This month my stepdaughter begins her freshman year in high school. She is a natural athlete and has played many different sports in various rec leagues in our area. When it was time to select which school sport she wanted to play in the fall, I was happy when she told me she had signed up for volleyball.
I went to a large public high school in Massachusetts that had one of the most diverse and competitive athletic programs in the state, but I only knew one or two girls that decided to play volleyball. Now, a little more than a decade later, things are starting to change in New England and volleyball is picking up a tremendous amount of steam.
Compared to the other sports offered during the fall season, volleyball has a lot of positive aspects that make it a solid choice for young athletes. Cross country is a great workout, but if you aren’t naturally inclined to run, the races can be tough. Soccer is hard to break into if you haven’t been a participant in the year-round system from a young age. Field hockey is popular here in the Northeast, but still isn’t a major sport country-wide. Other options like tennis, cheerleading, gymnastics, and crew simply aren’t able to cater to as vast an audience as volleyball.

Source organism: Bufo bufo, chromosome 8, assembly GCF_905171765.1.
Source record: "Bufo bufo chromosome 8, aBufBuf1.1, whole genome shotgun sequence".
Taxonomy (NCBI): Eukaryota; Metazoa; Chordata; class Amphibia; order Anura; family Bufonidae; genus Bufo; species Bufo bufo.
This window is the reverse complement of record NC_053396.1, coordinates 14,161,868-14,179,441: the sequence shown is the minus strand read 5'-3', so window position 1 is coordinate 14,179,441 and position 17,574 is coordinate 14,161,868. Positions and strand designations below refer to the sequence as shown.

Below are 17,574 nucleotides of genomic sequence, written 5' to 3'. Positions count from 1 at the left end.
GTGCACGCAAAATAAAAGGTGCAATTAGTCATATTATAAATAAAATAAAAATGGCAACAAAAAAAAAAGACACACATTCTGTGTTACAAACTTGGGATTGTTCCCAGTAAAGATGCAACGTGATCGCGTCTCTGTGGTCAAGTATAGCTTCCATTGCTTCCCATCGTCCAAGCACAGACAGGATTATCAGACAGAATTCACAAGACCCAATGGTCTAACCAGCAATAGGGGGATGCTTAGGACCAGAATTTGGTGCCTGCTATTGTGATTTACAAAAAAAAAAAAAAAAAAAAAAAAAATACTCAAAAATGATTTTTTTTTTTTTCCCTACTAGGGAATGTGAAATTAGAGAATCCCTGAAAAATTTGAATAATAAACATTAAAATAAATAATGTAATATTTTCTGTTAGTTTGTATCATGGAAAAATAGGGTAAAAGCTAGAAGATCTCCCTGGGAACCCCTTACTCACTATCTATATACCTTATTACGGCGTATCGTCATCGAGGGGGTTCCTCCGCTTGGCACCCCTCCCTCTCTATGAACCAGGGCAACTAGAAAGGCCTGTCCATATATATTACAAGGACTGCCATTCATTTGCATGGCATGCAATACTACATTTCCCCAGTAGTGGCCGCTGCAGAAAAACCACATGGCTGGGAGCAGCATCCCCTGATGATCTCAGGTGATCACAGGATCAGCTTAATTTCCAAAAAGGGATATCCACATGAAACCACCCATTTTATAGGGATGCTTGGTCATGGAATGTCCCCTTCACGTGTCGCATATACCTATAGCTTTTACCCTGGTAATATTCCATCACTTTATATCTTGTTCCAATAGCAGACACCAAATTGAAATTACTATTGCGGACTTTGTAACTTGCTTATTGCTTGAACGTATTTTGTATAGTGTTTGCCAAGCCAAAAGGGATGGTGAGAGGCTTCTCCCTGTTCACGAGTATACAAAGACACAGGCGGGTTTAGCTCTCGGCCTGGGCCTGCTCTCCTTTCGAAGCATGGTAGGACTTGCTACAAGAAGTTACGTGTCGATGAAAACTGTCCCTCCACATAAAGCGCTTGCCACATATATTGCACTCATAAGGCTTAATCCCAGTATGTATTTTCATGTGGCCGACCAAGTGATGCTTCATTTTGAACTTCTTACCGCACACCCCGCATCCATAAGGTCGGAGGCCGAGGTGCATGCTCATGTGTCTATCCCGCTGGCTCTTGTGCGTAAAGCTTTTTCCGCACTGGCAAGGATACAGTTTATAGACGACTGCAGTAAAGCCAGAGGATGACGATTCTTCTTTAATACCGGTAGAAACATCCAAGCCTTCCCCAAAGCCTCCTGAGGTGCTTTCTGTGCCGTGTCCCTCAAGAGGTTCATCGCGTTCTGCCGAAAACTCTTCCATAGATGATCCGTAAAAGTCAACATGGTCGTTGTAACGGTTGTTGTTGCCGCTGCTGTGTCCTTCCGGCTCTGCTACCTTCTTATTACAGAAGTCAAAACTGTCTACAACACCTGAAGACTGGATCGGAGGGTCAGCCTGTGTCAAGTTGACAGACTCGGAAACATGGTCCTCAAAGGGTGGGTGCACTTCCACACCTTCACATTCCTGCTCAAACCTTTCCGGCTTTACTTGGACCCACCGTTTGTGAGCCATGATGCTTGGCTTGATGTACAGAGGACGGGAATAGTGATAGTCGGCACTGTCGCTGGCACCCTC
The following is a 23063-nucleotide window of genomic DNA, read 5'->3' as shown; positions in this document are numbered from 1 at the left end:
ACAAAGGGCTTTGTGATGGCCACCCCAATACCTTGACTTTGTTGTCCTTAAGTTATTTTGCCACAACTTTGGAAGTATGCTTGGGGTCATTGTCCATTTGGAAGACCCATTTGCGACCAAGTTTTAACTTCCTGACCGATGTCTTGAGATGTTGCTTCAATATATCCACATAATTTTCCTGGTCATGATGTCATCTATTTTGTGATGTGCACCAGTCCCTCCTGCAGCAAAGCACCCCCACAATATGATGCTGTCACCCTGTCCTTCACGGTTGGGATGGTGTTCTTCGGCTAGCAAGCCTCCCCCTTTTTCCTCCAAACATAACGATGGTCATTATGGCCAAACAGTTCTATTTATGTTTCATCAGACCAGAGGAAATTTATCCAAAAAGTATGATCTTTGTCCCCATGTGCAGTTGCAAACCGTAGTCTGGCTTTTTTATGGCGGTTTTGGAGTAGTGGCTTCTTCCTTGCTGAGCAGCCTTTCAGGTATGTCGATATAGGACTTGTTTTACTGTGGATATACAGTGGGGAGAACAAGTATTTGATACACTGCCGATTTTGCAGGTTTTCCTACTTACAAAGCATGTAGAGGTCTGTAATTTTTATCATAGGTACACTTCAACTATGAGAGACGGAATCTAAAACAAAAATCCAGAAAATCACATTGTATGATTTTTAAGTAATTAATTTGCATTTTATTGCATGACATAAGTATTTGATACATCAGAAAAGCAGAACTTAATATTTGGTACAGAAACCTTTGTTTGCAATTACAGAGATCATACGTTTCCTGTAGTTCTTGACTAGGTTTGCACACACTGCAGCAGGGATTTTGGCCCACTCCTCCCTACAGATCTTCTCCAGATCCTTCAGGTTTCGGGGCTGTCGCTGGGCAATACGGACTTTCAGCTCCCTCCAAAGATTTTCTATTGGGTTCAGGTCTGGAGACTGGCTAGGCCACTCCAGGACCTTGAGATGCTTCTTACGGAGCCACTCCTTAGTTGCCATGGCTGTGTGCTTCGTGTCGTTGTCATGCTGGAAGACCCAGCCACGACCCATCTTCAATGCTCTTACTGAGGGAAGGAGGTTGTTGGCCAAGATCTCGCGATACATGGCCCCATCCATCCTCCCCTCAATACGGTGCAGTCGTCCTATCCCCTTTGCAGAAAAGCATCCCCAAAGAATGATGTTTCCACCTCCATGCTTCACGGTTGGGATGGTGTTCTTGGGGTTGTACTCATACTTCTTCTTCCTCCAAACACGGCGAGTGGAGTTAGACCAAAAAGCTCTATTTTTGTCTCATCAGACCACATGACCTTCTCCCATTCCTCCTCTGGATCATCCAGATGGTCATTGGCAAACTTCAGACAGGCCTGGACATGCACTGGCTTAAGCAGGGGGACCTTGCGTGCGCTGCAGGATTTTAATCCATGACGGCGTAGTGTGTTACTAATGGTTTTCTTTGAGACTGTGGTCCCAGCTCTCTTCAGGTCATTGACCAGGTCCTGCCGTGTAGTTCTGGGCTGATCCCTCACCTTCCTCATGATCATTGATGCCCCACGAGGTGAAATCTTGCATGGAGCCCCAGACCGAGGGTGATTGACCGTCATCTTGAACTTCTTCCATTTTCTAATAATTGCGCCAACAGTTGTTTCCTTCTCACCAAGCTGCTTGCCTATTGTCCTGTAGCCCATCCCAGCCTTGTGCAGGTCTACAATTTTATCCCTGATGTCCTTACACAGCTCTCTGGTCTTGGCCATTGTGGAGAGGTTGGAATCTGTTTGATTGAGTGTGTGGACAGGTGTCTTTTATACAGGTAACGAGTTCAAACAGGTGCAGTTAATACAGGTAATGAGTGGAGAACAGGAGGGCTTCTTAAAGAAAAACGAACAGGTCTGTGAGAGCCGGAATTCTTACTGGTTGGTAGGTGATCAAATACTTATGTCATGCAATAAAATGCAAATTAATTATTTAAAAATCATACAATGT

As we say here at the magazine: Anyone can play volleyball. The rules are quite simple and easy for new players to pick up; the skills are teachable, even at a later age; and there is a position for everyone, whether you have height, agility, strength, or a combination of the three. Everyone can be worked into the rotation somewhere.
Getting our younger generation started in the sport is what we need to do in order to see volleyball grow at the higher levels. Once you are a player, you also become a fan, which means there are more people watching and talking about the game. Encourage your children, friends, and neighbors to give volleyball a chance and help us in this effort to create a new generation of players and enthusiasts.
Originally published in October 2013